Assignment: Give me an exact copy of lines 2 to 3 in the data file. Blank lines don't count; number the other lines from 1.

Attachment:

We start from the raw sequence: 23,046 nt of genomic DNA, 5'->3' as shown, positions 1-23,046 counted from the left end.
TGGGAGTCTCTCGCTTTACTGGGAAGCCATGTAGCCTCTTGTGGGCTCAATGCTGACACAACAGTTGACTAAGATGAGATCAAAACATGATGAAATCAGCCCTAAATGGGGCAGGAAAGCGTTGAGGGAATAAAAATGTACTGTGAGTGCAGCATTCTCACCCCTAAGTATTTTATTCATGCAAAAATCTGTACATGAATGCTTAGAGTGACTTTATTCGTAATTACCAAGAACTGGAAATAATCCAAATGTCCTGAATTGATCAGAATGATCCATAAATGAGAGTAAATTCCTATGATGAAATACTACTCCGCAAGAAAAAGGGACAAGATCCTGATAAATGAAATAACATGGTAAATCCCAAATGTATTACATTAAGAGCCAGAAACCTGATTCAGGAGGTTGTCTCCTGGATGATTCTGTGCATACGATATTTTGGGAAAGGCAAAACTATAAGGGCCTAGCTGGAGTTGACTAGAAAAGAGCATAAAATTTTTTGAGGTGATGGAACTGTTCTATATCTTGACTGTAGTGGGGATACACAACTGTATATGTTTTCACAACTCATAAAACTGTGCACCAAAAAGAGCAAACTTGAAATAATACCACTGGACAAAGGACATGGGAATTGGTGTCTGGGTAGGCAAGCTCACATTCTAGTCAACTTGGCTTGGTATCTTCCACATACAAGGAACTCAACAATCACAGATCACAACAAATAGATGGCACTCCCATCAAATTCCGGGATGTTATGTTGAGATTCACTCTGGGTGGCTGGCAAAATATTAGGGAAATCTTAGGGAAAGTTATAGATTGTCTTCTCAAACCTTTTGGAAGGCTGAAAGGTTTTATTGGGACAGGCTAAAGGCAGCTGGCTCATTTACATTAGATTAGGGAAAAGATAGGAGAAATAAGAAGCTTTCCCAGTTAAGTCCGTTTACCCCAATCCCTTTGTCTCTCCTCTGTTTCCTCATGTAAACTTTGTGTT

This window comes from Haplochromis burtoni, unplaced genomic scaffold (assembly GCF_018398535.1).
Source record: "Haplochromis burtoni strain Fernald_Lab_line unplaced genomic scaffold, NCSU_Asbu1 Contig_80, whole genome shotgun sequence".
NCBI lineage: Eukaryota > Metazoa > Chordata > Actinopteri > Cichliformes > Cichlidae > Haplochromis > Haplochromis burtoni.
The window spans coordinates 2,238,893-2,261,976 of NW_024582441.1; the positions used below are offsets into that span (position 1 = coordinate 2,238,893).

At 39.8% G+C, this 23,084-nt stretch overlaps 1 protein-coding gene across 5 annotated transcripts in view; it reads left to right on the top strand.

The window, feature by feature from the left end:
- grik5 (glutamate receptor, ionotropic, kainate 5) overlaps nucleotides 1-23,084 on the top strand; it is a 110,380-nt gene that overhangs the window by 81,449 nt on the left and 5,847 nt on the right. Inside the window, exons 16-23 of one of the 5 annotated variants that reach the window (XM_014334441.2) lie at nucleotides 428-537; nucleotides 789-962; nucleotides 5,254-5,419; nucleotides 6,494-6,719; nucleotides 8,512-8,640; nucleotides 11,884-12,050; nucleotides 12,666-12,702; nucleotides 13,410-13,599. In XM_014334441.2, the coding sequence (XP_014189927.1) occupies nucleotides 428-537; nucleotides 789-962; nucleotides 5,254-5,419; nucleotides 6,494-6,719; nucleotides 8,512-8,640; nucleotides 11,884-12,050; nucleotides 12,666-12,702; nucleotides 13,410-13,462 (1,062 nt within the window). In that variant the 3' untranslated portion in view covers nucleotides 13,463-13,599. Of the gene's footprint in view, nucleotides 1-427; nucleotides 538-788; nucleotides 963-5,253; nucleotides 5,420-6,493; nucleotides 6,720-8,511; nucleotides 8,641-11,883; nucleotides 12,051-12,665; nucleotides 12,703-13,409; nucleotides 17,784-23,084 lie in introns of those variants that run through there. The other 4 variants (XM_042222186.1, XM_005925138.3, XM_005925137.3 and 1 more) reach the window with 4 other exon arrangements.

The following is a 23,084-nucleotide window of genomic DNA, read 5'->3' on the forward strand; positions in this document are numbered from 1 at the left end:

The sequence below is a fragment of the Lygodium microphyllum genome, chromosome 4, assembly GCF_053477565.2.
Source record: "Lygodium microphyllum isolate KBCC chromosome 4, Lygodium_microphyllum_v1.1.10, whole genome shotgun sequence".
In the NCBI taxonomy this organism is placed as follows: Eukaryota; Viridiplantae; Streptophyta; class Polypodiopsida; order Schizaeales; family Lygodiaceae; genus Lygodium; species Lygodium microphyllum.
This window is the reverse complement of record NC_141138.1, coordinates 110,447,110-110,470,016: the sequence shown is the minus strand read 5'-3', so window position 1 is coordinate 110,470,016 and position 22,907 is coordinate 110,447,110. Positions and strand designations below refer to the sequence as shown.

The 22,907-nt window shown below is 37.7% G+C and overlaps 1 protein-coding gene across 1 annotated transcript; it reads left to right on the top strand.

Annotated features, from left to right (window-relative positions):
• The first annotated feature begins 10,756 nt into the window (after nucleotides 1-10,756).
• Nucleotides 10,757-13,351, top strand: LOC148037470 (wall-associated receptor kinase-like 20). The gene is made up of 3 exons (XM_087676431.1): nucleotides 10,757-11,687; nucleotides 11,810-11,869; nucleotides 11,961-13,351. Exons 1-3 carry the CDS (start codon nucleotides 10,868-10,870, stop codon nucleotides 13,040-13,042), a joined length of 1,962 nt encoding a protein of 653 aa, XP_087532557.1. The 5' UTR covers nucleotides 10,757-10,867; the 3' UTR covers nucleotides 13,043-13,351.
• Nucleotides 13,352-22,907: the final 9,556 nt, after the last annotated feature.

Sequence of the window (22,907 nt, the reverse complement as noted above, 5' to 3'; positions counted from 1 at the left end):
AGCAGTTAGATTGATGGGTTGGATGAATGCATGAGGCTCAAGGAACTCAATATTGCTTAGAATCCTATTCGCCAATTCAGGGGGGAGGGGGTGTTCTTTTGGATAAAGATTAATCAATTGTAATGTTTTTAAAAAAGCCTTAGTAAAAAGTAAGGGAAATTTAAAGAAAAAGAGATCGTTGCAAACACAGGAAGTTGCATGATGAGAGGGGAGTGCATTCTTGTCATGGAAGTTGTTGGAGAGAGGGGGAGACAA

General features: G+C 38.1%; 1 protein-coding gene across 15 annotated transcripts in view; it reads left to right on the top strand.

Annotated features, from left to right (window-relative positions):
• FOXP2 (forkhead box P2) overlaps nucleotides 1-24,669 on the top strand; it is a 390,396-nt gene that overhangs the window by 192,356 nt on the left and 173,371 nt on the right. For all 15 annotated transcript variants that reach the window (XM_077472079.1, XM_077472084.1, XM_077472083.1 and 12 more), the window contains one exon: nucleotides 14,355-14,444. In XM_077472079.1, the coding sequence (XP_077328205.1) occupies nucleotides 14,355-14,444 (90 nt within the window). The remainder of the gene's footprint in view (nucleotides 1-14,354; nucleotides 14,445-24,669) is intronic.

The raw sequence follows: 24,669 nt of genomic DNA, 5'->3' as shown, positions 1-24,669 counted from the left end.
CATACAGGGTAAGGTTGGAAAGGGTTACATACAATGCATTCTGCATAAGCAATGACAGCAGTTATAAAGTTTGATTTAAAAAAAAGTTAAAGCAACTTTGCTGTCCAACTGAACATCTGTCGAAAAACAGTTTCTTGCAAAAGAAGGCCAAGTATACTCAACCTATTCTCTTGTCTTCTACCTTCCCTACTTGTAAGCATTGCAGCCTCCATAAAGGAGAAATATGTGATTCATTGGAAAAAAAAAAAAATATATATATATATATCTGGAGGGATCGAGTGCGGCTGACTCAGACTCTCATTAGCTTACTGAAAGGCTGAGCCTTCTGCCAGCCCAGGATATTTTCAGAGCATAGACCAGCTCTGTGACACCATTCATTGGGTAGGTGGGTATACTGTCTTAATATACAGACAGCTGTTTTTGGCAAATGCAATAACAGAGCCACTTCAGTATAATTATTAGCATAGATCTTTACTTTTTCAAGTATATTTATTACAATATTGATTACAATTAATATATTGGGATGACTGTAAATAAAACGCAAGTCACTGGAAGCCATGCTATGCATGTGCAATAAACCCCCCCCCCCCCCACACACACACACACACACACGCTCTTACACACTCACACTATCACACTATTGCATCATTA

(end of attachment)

TGGGAGTCTCTCGCTTTACTGGGAAGCCATGTAGCCTCTTGTGGGCTCAATGCTGACACAACAGTTGACTAAGATGAGATCAAAACATGATGAAATCAGCCCTAAATGGGGCAGGAAAGCGTTGAGGGAATAAAAATGTACTGTGAGTGCAGCATTCTCACCCCTAAGTATTTTATTCATGCAAAAATCTGTACATGAATGCTTAGAGTGACTTTATTCGTAATTACCAAGAACTGGAAATAATCCAAATGTCCTGAATTGATCAGAATGATCCATAAATGAGAGTAAATTCCTATGATGAAATACTACTCCGCAAGAAAAAGGGACAAGATCCTGATAAATGAAATAACATGGTAAATCCCAAATGTATTACATTAAGAGCCAGAAACCTGATTCAGGAGGTTGTCTCCTGGATGATTCTGTGCATACGATATTTTGGGAAAGGCAAAACTATAAGGGCCTAGCTGGAGTTGACTAGAAAAGAGCATAAAATTTTTTGAGGTGATGGAACTGTTCTATATCTTGACTGTAGTGGGGATACACAACTGTATATGTTTTCACAACTCATAAAACTGTGCACCAAAAAGAGCAAACTTGAAATAATACCACTGGACAAAGGACATGGGAATTGGTGTCTGGGTAGGCAAGCTCACATTCTAGTCAACTTGGCTTGGTATCTTCCACATACAAGGAACTCAACAATCACAGATCACAACAAATAGATGGCACTCCCATCAAATTCCGGGATGTTATGTTGAGATTCACTCTGGGTGGCTGGCAAAATATTAGGGAAATCTTAGGGAAAGTTATAGATTGTCTTCTCAAACCTTTTGGAAGGCTGAAAGGTTTTATTGGGACAGGCTAAAGGCAGCTGGCTCATTTACATTAGATTAGGGAAAAGATAGGAGAAATAAGAAGCTTTCCCAGTTAAGTCCGTTTACCCCAATCCCTTTGTCTCTCCTCTGTTTCCTCATGTAAACTTTGTGTT

This window comes from Haplochromis burtoni, unplaced genomic scaffold (assembly GCF_018398535.1).